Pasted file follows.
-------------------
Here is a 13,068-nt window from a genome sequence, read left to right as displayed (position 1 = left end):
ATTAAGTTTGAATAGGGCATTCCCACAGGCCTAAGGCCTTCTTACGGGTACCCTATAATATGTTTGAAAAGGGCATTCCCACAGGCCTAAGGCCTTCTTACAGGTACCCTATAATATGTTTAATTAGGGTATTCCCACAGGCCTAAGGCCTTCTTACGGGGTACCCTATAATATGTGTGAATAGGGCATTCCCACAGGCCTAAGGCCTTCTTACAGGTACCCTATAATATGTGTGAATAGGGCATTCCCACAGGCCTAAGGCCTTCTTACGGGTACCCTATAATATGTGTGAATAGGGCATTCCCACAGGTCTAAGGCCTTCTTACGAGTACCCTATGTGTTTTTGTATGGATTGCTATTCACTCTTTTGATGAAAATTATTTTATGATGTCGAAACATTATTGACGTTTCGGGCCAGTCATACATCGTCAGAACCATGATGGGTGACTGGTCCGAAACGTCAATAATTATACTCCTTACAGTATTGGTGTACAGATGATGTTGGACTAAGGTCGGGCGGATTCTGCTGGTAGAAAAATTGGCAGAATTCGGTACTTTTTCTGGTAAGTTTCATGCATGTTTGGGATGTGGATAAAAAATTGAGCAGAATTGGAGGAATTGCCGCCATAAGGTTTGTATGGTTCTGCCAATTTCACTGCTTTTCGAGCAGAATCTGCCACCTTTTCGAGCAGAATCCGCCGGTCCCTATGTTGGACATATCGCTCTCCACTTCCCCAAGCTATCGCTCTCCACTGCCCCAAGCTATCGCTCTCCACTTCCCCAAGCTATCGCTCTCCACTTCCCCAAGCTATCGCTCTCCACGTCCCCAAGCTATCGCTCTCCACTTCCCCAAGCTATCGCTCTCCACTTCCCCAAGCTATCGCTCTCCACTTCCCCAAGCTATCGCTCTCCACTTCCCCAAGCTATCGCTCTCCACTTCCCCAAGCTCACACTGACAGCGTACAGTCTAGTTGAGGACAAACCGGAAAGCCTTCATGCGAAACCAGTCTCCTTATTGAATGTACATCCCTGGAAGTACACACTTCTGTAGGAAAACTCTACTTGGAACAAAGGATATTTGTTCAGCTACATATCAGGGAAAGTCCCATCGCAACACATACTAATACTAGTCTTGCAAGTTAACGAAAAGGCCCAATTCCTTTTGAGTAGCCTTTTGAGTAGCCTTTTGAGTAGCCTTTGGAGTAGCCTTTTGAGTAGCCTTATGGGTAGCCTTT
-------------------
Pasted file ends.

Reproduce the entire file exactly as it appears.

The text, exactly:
Here is a 13,068-nt window from a genome sequence, read left to right as displayed (position 1 = left end):
ATTAAGTTTGAATAGGGCATTCCCACAGGCCTAAGGCCTTCTTACGGGTACCCTATAATATGTTTGAAAAGGGCATTCCCACAGGCCTAAGGCCTTCTTACAGGTACCCTATAATATGTTTAATTAGGGTATTCCCACAGGCCTAAGGCCTTCTTACGGGGTACCCTATAATATGTGTGAATAGGGCATTCCCACAGGCCTAAGGCCTTCTTACAGGTACCCTATAATATGTGTGAATAGGGCATTCCCACAGGCCTAAGGCCTTCTTACGGGTACCCTATAATATGTGTGAATAGGGCATTCCCACAGGTCTAAGGCCTTCTTACGAGTACCCTATGTGTTTTTGTATGGATTGCTATTCACTCTTTTGATGAAAATTATTTTATGATGTCGAAACATTATTGACGTTTCGGGCCAGTCATACATCGTCAGAACCATGATGGGTGACTGGTCCGAAACGTCAATAATTATACTCCTTACAGTATTGGTGTACAGATGATGTTGGACTAAGGTCGGGCGGATTCTGCTGGTAGAAAAATTGGCAGAATTCGGTACTTTTTCTGGTAAGTTTCATGCATGTTTGGGATGTGGATAAAAAATTGAGCAGAATTGGAGGAATTGCCGCCATAAGGTTTGTATGGTTCTGCCAATTTCACTGCTTTTCGAGCAGAATCTGCCACCTTTTCGAGCAGAATCCGCCGGTCCCTATGTTGGACATATCGCTCTCCACTTCCCCAAGCTATCGCTCTCCACTGCCCCAAGCTATCGCTCTCCACTTCCCCAAGCTATCGCTCTCCACTTCCCCAAGCTATCGCTCTCCACGTCCCCAAGCTATCGCTCTCCACTTCCCCAAGCTATCGCTCTCCACTTCCCCAAGCTATCGCTCTCCACTTCCCCAAGCTATCGCTCTCCACTTCCCCAAGCTATCGCTCTCCACTTCCCCAAGCTCACACTGACAGCGTACAGTCTAGTTGAGGACAAACCGGAAAGCCTTCATGCGAAACCAGTCTCCTTATTGAATGTACATCCCTGGAAGTACACACTTCTGTAGGAAAACTCTACTTGGAACAAAGGATATTTGTTCAGCTACATATCAGGGAAAGTCCCATCGCAACACATACTAATACTAGTCTTGCAAGTTAACGAAAAGGCCCAATTCCTTTTGAGTAGCCTTTTGAGTAGCCTTTTGAGTAGCCTTTGGAGTAGCCTTTTGAGTAGCCTTATGGGTAGCCTTT